Maintenance plans are not all created equal. People in each region of the the U.S. have to adjust to their needs according to their environment.
For instance, maintenance plans in Bangor, Maine will be drastically different from those in Anaheim, California. The weather is different in both regions throughout the year. The United States is made of five major climate regions:
- Northeast has bitterly cold winters and semi-humid summers.
- Southeast could best be described as sub-tropical, with pretty warm winters and sweltering summers.
- Midwest has rough winters, beautiful spring and fall, while the summer tends to be hot and humid.
- Southwest has mild temperatures during the winter, but temperatures drop at night. The summers tend to be very hot and dry.
- Northwest has a robust rainy season from October to March.
Preparing Your Property for Harsh Winters
If you live in a region that tends to get frigid winters, like in the Northeast and Midwest, you can take many preventative maintenance measures to keep everything running smoothly at your property. During the fall, before it gets too cold, make sure to have your boilers or furnaces serviced and ready for the winter. Under landlord-tenant law, access to heating during the winter months is a fundamental right of every tenant, which means you can be fined if your heating units don’t work properly.
Fall is a great time to prepare for winter conditions. To reduce heating bills, make sure the property is adequately insulated, and seal up all cracks and openings. Here’s a list of maintenance tasks to run through before the cold really hits:
- Check insulation, cracks and openings. Doing so will reduce heating bills and keep small rodents out.
- Inspect trees during the fall to assess whether they have the potential to fall due to snow and ice.
- Clean gutters to ensure that melting snow can drain properly.
As soon as winter hits, advise your tenants to keep the heat on — once the temperature hits freezing, pipes have the potential to freeze. Remind them to keep their heat on throughout the winter, even if they’re away.
Spring Cleaning Your Property
Spring is the perfect season to inspect your property from any winter damage as well as prepare for the summer heat. With snow and ice melting, moisture may have worked its way into your foundation. After winter has passed, inspect your foundation and look for any signs of weakness, like cracks and heaving.
Summer is air conditioning season, so remember to change your AC filters. This is a great time to schedule your annual HVAC inspections as well.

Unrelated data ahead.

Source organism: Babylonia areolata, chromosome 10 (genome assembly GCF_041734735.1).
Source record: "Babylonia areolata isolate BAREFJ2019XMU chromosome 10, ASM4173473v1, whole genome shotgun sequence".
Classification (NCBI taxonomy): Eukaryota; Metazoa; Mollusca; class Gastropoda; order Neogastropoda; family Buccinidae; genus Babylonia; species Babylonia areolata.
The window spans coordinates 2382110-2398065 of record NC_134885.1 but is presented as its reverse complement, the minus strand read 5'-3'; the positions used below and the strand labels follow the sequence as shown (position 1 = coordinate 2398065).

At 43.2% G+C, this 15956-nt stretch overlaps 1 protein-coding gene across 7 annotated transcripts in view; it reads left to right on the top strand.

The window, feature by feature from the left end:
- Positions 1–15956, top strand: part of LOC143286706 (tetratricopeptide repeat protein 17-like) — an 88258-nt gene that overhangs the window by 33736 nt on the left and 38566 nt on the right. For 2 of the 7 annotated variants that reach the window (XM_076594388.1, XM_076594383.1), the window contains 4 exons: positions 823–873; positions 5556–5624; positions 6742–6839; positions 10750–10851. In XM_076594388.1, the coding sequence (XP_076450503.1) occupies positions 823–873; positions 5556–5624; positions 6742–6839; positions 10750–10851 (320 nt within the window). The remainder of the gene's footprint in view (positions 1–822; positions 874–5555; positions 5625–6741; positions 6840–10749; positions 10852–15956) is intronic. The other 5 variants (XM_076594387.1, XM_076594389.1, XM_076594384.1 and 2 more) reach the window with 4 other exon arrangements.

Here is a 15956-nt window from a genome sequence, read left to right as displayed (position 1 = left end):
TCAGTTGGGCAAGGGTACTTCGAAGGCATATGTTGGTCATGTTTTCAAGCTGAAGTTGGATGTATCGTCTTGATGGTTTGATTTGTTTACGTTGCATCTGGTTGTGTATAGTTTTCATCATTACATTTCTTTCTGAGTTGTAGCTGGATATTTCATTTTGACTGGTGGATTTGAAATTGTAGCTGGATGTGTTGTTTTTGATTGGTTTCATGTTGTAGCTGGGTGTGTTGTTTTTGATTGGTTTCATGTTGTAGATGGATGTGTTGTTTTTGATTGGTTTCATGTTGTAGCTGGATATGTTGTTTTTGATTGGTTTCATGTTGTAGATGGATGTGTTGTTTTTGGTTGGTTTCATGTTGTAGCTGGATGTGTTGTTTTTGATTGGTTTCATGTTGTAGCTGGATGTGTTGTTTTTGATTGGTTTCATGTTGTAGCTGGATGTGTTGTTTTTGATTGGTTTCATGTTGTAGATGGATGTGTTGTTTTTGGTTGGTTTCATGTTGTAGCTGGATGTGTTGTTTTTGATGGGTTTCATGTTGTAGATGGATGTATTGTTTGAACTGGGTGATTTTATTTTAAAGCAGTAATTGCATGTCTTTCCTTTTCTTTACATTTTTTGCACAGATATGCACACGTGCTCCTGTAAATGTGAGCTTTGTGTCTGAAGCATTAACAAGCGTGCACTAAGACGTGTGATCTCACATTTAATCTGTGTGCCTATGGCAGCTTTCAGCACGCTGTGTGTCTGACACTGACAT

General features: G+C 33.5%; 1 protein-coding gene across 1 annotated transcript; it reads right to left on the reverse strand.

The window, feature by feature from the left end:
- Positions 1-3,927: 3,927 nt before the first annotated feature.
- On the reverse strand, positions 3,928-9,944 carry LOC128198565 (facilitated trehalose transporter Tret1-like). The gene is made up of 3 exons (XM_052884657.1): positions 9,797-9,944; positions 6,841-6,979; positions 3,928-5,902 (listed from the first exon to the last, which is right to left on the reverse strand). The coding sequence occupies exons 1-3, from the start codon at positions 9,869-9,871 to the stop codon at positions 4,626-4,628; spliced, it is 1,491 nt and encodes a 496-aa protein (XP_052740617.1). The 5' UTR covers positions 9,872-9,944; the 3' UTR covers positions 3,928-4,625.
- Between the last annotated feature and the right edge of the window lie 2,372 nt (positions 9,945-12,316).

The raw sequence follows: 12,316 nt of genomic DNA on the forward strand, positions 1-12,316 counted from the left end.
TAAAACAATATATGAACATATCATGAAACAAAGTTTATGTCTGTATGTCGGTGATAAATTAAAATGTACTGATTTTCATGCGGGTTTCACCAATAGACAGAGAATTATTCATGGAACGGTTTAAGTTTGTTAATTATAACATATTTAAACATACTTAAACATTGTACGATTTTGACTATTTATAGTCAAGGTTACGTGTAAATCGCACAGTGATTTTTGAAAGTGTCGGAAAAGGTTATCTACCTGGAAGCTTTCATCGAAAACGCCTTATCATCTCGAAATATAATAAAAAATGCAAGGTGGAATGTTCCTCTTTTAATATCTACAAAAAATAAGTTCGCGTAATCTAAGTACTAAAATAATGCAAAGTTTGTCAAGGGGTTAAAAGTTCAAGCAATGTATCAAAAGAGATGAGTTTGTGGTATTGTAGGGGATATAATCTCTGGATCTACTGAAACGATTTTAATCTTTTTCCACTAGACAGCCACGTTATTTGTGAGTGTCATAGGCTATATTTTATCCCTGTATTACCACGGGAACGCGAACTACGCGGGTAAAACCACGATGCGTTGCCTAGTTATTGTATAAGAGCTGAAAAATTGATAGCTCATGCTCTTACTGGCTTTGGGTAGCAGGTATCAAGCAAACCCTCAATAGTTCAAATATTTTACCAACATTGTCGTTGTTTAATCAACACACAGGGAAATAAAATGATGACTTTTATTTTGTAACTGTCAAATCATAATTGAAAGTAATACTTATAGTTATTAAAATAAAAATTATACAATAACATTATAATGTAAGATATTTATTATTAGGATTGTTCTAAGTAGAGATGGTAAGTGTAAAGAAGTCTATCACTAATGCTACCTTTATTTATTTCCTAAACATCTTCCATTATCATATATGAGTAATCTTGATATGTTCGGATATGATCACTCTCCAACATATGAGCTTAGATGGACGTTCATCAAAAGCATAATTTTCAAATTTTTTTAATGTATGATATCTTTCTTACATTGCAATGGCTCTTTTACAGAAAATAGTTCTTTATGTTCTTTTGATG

Getting Ready for the Rainy Season
If you live in a region that gets a lot of rain, such as the Pacific Northwest, there are certain measure you need to take to avoid storm damage. Run a hose through your gutters to make sure they’re clear and won’t be clogged during a storm.
Check for signs of leakage. Look for peeling paint and watermarks on your ceilings and walls. Don’t forget to check the roof for loose, curled or missing shingles. When it comes to doors and windows, check for proper sealing. Make sure they all shut properly, and inspect the caulking around windows, reapplying when necessary.
Handling the Humidity
If your property is in a high humidity zone such as the South, be aware that humidity can actually cause damage to your homes. The moisture often calls for concern in basements and crawl spaces, which should be covered with polyethylene or another thick, solid vapor barrier that can guard against moisture from the ground. Otherwise, the moisture can create more significant problems.
Humidity may also develop condensation on toilet tanks and water pipes, which may lead to mildew and mold problems. Consider installing waterproof insulation inside toilet tanks, and wrap insulation around your water pipes to reduce condensation.
Whether your property is in a humid area or a region with high temperatures but a dry heat, be sure to invest in a good air conditioning unit this summer. Air conditioning can help prevent damage that humidity causes and keep your tenants cool and happy.
Adapting Your Property Maintenance Plan to Your Environment
One of the most important tasks you have before you as a landlord is to keep up with your maintenance plan according to your area’s seasons. As long as you consider what your property and tenants might face throughout the seasons, you’ll be met with smiling faces and renewed leases on a regular basis.
Holly Welles is a real estate writer who covers property management and investing advice for publishers across the web. She also runs her own blog, The Estate Update, where she publishes market trends and tips.
Kathleen Richards, is the owner of LandlordSource and The Property Management Coach. With her 12 years as a broker/owner of a property management company she speaks from experience. Kathleen authored, Property Management A-Z and teaches regularly at community colleges and conferences on property management topics. She is active in her field and holds professional designations as Master Property Manager (MPM®) and Residential Management Professional (RMP®) and her company held the coveted, Certified Residential Management Company (CRMC®) designation from NARPM®. She is currently a National Instructor for NARPM® and is honored to be sharing best practices with other NARPM® professionals. Kathleen has served at the local and state level on the boards for NARPM® (National Association of Residential Property Managers). LandlordSource provides products and systems to simplify your life and The Property Management Coach (aka: me) provides the support to help you achieve your goals.
Disclaimer: LandlordSource does not represent the article content in this newsletter as legal advice. It is shared information only and up to the reader to use this information responsibly, seeking legal advice as necessary to their business.